A blues "harp" or harmonica player explains what a "blue note" is, how a blues scale differs from the standard do-re-mi, "Doe, a deer, a female deer" scale that Julie Andrews sang about in the old musical.
Listen for blue notes in two clips from Porgy and Bess. They'll sound a little flat to you. You may not hear them at first, but if you keep listening for them you can train your ear to recognize them.
Los Angeles Opera's production of Gershwin's Porgy and Bess (3:05)
http://www.youtube.com/watch?v=1yKgAEkCKxY&NR=1"Summertime" - Ella Fitzgerald & Louis Armstrong (4:59) stills over audio track
Sunday, October 07, 2007
Springfield College in Illinois
Instructor: Pete Ellertsen
Beata Hall 211
Below are three essay questions – one worth fifty (50) points out of a hundred, and two shorter essays worth 25 points each. Please write at least two to four pages (500-1,000 words) on the 50-point essay and one to two pages (250-500 words) on each of the 25-point short essays. That adds up to three essays. Use plenty of detail from your reading in the textbook, the internet and handouts I have given you, as well as class discussion, to back up the points you make. Your grade will depend both on your analysis of the broad trends I ask about, and on the specific detail you cite in support of your analysis. I am more interested in the specific factual arguments you make to support your points than in whether you like or dislike a particular piece of music. So be specific. Remember: An unsupported generalization is sudden death in college-level writing.
1A. Essay (50 points). African American forms of musical expression have reapeatedly crossed over to wider audiences and incorporated features of popular or art (classical) music in the process. Considering the definitions of folk, popular and/or art music in our textbook, compare and contrast the way in minstrel show songwriter Stephen Foster and opera/Broadway musical composer George Gershwin adapted African American forms of musical expression in writing for a wider audience. Consider these questions: How respectful were they of African American culture? How much African American influence is there in their adaptations? How well does the music of each transcend the limitations of time, place and culture? Would you call it folk, popular or art music?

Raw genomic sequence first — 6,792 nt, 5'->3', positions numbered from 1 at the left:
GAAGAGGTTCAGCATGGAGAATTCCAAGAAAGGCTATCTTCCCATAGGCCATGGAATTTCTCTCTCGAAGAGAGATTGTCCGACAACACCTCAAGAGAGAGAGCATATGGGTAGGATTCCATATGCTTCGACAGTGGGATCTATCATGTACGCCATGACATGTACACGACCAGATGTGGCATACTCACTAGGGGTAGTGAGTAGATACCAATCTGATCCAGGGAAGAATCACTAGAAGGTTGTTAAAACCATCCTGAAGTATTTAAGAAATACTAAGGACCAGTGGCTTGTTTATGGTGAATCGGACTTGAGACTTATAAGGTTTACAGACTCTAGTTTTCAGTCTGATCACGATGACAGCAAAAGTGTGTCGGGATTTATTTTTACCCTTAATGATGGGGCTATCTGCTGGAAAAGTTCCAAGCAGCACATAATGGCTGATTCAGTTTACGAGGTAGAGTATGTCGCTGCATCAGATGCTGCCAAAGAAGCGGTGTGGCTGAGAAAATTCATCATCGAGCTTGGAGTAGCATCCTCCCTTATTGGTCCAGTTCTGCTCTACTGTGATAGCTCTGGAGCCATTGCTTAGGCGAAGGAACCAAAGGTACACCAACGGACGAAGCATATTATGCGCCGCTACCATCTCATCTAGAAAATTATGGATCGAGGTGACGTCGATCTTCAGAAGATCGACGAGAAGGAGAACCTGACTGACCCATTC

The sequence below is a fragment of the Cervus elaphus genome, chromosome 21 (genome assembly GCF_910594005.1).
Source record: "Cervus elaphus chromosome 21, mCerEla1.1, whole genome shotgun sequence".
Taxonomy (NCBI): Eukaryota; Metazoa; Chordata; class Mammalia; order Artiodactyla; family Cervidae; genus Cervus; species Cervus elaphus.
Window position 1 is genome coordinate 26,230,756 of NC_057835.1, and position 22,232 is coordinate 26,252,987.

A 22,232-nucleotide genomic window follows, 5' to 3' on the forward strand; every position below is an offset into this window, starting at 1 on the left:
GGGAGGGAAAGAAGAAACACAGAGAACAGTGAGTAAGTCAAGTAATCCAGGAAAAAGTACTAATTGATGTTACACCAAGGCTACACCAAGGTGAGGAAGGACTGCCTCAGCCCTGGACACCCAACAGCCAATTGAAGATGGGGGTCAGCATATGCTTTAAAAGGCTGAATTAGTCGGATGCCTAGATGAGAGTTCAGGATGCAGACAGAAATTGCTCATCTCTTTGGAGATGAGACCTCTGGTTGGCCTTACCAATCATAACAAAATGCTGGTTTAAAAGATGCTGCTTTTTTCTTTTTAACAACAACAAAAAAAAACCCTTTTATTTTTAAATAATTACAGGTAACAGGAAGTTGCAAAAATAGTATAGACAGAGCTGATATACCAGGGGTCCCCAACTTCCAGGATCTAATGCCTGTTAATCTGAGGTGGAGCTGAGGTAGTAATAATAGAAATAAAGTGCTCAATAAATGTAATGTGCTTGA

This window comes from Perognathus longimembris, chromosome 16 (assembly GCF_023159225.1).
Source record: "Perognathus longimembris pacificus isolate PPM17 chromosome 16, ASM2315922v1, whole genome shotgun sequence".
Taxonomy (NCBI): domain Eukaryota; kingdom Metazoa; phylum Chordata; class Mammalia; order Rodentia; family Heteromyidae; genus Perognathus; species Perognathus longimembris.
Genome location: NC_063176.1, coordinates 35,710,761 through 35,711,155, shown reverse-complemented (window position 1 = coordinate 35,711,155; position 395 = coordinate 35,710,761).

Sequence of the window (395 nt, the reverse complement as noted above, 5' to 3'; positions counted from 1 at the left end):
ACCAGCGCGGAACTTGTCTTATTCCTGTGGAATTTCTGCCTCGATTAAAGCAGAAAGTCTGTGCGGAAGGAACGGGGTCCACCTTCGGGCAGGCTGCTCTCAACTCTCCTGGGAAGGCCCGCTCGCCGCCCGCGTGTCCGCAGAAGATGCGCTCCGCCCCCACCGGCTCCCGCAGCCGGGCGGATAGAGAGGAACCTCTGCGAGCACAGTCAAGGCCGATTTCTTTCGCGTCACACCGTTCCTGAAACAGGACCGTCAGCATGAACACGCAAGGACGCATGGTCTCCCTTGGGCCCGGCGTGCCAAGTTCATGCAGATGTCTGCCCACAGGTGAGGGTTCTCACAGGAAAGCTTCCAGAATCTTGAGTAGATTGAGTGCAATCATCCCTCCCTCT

2A. Self-reflective essay (25 points). What have you learned about American roots music in this class so far that you didn’t know before? Consider what you knew at the beginning of the course and what you know now. What point or points stand out most clearly to you? What points are still confusing? In answering this question, please feel free to look at the “Tip Sheet on Writing a Reflective Essay” linked to my faculty webpage. In grading the essay, I will evaluate the relevance of your discussion to the main goals and objectives of the course; the detail you cite to support or illustrate your points; and the connections you make.
2B. Short essay (25 points). Gospel songs like “Amazing Grace” and black spirituals like those sung by the Fisk Jubilee Singers have been sung by rural congregations and opera singers alike. Do religious songs lose anything when they go from “fairly close-knit homogeneous communities possessing a strong sense of group solidarity” (one definition Daniel Kingman, author of our textbook, gives for folk music) to being sung by popular singers and by classically trained musicians? Do the songs gain anything when they cross over to popular or art music? Or is it a trade-off?. Does the music transcend the specific cultural and religious norms of the people who sing it? If so, how? Be specific.
Thursday, October 04, 2007
(But first a tangent. Once I had the opportunity to see a concert at the Bolshoi Theater in Moscow, famous for its performances of Russian composers like Tchaikovsky and Mussorgsky, and what did they play? A Rhapsody in Blue by Gershwin!)
We'll go first to the official George and Ira Gershwin website. Enter the site, click through to the page with links to selected (rotating) clips of favorite songs displayed in the middle. In the menu at top, click on "History" to read about the Gershwin brothers, their musicials and their art. They were Jewish, of a Russian-American family, but when George wrote an opera about blacks in Charleston, S.C., he visited there to make sure he got the details right. The result was Porgy and Bess, and we'll see portions of it in class today.
On the Gershwin brothers website, click on "Anthology," "Selected Shows" and "Porgy and Bess." Read both screens. We'll watch portions of the Trevor Nunn production. Porgy and Bess is discussed in our textbook (pp. 218-20 in the 3rd edition). Originally written as a four-hour-long "folk opera," it has been cut down and adapted as a musical by Trevor Nunn. His production of Gershwin's Porgy and Bess was previewed in The New York Times, and its promotional website has sound clips of some of its most famous songs, including one that's discussed in our textbook, "I Got Plenty O' Nuttin'." Listen for the "blue" notes -- they'll sound slightly flat to you -- in all the songs. They're distinctively part of African American music, and Gershwin has them nailed!